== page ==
Once again, Facebook ads have been misused by cybercriminals in a large-scale phishing scam to steal victims’ login credentials.
Facebook seems to find itself involved one way or another in every second phishing scam out there. In the latest, researchers from ThreatNix have discovered a phishing campaign that was being run using Facebook ads and redirecting users to Github where the actual phishing pages resided.
The users targeted span from a number of countries including Egypt, the Philippines, Pakistan, and Nepal with more than 615,000 of them being affected in totality.
The phishing campaign is executed by Facebook ads posted from pages that aim to impersonate legitimate companies in order to avoid user suspicion. For example, there was an ad that was run under “Nepal Telecom’s” name and promised users 3 GB of free internet data.
When the users clicked on the attached link, a Github page (static) was opened which was in essence a Facebook login lookalike phishing page. If the user was fooled, the credentials would be sent to the attackers through a Firestore database and a domain hosted on GoDaddy.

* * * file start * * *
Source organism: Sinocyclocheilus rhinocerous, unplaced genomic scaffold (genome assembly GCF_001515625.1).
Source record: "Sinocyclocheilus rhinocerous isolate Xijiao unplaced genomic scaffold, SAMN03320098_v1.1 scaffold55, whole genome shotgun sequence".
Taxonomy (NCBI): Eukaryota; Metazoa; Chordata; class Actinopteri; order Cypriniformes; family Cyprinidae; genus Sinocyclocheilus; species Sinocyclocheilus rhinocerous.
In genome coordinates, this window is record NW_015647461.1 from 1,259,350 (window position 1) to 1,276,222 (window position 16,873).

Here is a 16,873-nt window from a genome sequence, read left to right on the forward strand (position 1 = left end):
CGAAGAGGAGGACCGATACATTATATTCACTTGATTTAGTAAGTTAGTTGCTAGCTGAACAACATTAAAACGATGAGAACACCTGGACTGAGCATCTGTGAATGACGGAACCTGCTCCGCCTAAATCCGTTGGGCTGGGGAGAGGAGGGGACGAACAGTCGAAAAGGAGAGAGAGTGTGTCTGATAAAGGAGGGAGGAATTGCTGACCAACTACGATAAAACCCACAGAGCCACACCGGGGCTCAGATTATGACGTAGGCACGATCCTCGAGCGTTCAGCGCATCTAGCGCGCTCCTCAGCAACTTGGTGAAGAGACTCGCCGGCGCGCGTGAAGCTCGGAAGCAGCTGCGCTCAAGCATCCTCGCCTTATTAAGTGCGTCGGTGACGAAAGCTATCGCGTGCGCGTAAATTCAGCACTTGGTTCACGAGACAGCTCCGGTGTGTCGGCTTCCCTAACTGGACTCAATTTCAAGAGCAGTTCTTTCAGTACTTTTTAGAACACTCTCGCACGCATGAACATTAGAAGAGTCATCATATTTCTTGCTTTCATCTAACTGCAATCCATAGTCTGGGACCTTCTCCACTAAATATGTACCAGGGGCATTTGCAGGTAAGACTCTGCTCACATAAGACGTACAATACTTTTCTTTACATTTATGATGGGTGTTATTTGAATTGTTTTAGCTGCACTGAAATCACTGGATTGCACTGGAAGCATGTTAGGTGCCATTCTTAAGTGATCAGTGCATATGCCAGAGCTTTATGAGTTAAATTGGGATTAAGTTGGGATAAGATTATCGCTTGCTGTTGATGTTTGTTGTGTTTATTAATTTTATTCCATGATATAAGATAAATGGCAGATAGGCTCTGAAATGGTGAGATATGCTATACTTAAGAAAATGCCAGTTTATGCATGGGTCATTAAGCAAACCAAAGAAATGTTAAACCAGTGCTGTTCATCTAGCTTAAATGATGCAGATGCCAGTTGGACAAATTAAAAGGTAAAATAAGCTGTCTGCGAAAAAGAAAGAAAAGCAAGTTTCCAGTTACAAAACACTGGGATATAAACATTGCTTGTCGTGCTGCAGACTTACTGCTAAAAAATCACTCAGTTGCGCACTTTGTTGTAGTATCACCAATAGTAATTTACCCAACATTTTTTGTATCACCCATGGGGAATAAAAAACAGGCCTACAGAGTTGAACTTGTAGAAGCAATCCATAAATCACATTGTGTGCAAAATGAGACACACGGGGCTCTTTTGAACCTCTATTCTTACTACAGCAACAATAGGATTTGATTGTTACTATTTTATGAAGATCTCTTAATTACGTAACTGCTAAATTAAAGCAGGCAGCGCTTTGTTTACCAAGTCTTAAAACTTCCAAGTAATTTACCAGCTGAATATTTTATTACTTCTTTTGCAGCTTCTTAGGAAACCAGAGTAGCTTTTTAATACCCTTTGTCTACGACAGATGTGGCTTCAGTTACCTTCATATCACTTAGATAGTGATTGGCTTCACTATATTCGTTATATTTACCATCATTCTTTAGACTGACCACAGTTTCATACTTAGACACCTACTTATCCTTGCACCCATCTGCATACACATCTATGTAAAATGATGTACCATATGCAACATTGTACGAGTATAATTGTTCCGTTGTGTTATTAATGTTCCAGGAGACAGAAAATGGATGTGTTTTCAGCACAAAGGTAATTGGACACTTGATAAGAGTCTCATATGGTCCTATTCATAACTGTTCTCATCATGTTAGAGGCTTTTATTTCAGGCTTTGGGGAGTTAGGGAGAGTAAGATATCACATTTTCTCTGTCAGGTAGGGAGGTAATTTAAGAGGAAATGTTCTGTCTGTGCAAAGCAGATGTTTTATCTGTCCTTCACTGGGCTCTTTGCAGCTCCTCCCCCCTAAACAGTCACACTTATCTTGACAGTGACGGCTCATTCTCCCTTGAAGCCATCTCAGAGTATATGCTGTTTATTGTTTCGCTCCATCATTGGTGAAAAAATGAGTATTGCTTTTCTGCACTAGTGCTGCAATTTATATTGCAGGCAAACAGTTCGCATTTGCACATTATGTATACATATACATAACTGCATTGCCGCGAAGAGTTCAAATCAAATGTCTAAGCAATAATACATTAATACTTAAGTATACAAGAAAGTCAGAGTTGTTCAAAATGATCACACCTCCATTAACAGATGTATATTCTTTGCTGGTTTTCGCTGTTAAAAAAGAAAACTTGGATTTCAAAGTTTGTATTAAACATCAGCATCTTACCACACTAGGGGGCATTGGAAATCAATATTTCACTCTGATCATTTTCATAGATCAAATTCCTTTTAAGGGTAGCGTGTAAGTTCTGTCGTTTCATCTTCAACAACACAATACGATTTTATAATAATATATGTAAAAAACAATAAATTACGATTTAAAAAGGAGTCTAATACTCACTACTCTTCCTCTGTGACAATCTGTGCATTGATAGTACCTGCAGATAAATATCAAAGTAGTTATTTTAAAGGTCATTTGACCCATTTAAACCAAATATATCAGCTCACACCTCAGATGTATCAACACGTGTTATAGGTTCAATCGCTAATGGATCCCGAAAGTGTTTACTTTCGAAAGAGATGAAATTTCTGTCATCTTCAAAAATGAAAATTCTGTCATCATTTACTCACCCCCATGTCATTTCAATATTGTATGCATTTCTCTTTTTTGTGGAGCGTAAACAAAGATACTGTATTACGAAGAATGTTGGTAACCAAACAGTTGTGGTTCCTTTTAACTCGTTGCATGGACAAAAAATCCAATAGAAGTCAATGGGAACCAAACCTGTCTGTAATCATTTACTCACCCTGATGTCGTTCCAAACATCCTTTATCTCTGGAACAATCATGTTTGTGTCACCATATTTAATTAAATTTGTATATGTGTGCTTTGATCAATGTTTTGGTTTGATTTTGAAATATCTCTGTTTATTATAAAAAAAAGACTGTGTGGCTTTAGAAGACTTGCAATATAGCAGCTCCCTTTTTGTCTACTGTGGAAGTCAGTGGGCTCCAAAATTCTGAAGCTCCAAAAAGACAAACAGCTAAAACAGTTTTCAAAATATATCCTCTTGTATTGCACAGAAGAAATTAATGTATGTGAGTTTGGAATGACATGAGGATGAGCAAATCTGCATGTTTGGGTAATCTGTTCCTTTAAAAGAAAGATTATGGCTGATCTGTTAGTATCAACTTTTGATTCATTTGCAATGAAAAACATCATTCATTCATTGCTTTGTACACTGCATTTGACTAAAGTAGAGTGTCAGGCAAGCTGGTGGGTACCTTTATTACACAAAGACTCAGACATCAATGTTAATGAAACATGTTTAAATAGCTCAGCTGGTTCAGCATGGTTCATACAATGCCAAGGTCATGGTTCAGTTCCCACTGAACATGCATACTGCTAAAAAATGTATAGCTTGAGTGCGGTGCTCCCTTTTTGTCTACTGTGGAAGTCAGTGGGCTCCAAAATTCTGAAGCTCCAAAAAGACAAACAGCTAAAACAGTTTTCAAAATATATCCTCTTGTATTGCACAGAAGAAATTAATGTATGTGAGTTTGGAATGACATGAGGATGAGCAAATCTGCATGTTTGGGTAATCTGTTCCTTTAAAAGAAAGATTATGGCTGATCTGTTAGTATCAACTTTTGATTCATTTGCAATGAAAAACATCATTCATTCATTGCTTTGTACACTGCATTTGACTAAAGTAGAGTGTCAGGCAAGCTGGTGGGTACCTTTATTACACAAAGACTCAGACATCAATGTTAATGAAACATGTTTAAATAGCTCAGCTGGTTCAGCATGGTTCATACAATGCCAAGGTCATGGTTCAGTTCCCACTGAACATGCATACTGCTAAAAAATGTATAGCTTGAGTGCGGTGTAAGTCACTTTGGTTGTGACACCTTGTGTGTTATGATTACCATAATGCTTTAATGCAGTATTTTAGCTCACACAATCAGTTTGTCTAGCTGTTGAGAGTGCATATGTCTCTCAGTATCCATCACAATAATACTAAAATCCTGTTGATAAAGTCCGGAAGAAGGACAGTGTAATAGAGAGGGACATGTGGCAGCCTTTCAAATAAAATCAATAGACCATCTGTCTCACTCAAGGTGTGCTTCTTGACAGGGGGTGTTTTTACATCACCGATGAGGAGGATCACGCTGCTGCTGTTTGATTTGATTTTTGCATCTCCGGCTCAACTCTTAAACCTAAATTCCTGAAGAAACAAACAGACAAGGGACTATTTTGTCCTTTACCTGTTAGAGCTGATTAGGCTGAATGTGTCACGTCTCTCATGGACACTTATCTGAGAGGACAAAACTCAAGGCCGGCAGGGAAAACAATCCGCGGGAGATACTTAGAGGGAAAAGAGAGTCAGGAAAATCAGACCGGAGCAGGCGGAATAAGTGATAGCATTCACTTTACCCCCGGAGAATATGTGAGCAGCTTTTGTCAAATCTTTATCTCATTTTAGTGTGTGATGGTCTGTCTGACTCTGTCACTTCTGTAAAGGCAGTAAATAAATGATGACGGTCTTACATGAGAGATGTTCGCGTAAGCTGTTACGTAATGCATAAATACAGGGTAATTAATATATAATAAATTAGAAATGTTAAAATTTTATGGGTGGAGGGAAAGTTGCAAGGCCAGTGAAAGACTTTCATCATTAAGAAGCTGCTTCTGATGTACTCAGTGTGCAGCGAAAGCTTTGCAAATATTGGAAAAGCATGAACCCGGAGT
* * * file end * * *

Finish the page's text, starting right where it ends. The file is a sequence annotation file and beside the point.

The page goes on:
Similar ads were found for each country with versions of the ad copy that has been localized in order to increase the conversion rate. Commenting on the technical aspect of how this evaded Facebook’s filters, the researchers state in a blog post that:
While Facebook takes measures to make sure that such phishing pages are not approved for ads, in this case the scammers were using Bitly link’s which initially must have pointed to a benign page and once the ad was approved, was modified to point to the phishing domain.
On the other hand, this campaign seems more spread than what it looks like on the surface. We say this considering that 500 Github repositories have been found hosting phishing pages for the same campaign with some of them already inactive as well since it has been going on for 5 months:
Not for the first time in recent months
This is not the first time that hackers have used Facebook ads for malicious purposes. Just last month, it was reported that the Ragnar Locker ransomware gang was using Facebook ads to extort victims.
To conclude, currently, the researchers are investigating further and also collaborating with the relevant parties in order to fight the attackers.
For the future, we’d ask our users to just steer free from any external site that asks you to chip in your login credentials. If a 3rd party site does need to use your Facebook data, they should have a login with a Facebook option where you could clearly see the permissions they will have access to.